“When you want something, the universe conspires in helping you achieve it,” wrote Paulo Coelho in The Alchemist. Well, not really true. Instead, it is your unconscious thoughts that shape much of your conscious being, which does the actual work of getting you there. So the only part of the universe that is conspiring to help you achieve it is the back of your mind. That is until you share your dreams with others who care about you, and maybe then a greater part of the universe conspires with you. Just wanting something won’t get you anything.
Leo Babauta writes about living a life with no goals and without expectations. Yes, the blog is called zen habits and may be its only zen monks who are able to do what Leo wants people to do. That would have been ok if he wrote this for zen monks alone. But that is not the case, he writes this for everyone. I find this to be a problem.
David Damron wrote about why Leo is wrong about goals. His five reasons are that:
- A goal can teach you how to handle your emotions
- Focus on a goal can deliver measurable results
- The journey is more appreciated when you set your sights on “Destination X”
- There’s faith that you will achieve a goal by just being and then there’s faith in focused action that you will achieve a goal
- A community is far likelier to back a goal than a way of life
Leo’s rebuttals to all those points run around one argument – I have lived a life without goals and I know that it works better. I suppose that his arguments for living without expectations may also lie on the same thread of arguments.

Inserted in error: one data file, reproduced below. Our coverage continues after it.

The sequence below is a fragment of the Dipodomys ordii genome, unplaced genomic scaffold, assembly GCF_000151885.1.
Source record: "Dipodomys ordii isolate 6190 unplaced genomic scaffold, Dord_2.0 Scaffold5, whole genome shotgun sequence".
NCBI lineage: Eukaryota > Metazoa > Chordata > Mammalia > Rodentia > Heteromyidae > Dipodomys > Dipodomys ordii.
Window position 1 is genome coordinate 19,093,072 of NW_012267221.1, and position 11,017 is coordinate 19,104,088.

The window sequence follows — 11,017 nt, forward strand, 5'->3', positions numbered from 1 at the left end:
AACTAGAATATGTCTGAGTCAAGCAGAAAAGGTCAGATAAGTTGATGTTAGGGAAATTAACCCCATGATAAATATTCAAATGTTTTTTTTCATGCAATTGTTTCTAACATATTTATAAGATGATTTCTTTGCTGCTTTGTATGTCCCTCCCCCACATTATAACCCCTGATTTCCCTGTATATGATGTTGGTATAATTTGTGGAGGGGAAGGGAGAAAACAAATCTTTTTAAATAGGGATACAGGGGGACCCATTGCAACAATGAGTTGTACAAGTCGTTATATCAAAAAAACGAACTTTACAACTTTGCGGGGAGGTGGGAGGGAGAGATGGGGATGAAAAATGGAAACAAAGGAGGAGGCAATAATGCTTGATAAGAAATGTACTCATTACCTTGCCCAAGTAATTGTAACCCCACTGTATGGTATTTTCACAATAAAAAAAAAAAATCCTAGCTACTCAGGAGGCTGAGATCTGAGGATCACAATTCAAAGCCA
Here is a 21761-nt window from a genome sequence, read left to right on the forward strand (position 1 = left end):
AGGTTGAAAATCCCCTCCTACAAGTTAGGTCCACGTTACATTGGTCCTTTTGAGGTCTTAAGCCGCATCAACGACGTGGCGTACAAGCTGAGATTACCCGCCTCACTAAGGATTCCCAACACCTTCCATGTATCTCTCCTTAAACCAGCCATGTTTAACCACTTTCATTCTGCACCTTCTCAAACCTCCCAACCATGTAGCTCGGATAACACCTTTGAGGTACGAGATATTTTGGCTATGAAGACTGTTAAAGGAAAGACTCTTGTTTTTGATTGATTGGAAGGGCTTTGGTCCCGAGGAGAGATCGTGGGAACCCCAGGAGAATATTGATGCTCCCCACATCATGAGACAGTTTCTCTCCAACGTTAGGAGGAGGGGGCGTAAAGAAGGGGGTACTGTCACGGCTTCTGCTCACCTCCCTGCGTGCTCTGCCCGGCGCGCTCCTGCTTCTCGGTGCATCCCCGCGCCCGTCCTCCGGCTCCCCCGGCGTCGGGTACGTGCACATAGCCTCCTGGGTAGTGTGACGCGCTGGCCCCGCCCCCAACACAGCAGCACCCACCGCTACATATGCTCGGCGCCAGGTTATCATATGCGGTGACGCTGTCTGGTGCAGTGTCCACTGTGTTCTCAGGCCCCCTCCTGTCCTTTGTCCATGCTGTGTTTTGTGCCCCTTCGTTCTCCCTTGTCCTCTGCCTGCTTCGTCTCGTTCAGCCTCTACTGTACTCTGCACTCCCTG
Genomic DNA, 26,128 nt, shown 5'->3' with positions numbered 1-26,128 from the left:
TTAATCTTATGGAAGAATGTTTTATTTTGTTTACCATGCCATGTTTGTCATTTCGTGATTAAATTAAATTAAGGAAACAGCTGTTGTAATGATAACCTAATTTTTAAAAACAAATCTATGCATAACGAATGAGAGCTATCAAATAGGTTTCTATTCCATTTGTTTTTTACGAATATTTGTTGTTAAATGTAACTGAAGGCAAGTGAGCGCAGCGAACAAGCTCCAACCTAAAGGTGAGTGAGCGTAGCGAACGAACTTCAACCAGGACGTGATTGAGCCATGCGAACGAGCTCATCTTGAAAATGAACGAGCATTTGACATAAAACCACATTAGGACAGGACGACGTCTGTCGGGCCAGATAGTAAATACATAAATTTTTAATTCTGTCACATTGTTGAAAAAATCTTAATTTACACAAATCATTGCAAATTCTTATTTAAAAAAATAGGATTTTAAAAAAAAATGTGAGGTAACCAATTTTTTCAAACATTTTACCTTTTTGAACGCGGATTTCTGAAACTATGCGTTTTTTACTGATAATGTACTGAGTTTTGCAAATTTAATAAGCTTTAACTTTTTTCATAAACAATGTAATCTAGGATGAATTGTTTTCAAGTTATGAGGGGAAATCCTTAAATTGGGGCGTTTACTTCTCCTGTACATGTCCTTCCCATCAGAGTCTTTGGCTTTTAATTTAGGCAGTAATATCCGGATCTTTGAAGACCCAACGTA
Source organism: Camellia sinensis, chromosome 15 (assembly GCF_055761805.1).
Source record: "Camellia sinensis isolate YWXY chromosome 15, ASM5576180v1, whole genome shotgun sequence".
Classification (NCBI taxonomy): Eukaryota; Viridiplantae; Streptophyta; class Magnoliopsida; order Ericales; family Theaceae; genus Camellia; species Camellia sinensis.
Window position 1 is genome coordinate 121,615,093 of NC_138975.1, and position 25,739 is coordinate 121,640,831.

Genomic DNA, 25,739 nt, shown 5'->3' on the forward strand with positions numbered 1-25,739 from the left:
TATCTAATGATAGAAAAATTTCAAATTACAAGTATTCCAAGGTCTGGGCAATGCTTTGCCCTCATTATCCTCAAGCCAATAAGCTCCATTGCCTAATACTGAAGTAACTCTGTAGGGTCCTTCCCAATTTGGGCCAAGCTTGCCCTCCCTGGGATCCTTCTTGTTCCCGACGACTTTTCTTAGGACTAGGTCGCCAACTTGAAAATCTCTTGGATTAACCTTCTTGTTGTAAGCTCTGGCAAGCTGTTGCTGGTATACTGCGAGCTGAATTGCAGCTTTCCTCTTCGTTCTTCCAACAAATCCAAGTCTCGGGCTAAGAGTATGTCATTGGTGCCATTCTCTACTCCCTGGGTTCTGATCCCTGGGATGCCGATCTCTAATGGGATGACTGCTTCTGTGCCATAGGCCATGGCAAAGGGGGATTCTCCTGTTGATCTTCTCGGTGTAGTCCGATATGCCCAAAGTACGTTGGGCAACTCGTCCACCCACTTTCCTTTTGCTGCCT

At present, I find this philosophy of living very hard to digest. If you can live a life like Leo where you are self-employed and make enough money to support your family then it might be possible to live that way.
Yes, theoretically I’d love to be able to live without goals or expectations. I’d like to do whatever takes my fancy like spend my time climbing the mountains, swimming the seas and enjoying the peace. All would have been well if I was in a Himalayan monastery supported by philanthropy to search for the ‘ultimate truth’. But that is not the case, I live a life that we have built for ourselves after many millennia of organised human effort.
I am not trying to be philosophical when I say that this life that I am able to live is better than the life that I would have had, had everyone of us lived without goals or expectations. It is a better life from a utilitarian perspective. Sure there are many more who are poor and suffering from the time when Buddha walked the earth. But there are also many many more who are able to experience new things, live longer and have the ability to contribute to humanity than those who did in Buddha’s times.
We have achieved what we have through innovation and hard work.
Many times the achievement has been possible only because of organised hard work. Organisations and institutions would fail without goals and a clear vision.
One may argue that at least for innovation it might be better to live a free life. We can explore and learn new things and in the process develop new things. Sure that is one way to look at innovation. Innovation is very a murky area to explore but one thing we know is that there is no fixed formula to innovate. But in certain situations, we might have been able to innovate only because we were pushed by goals and expectations.
I am not trying to destroy Leo’s idea. I think there is value in the advice but it has limited applicability. If everyone adopts this philosophy of living without goals and expectations, many things will not work and we may not progress.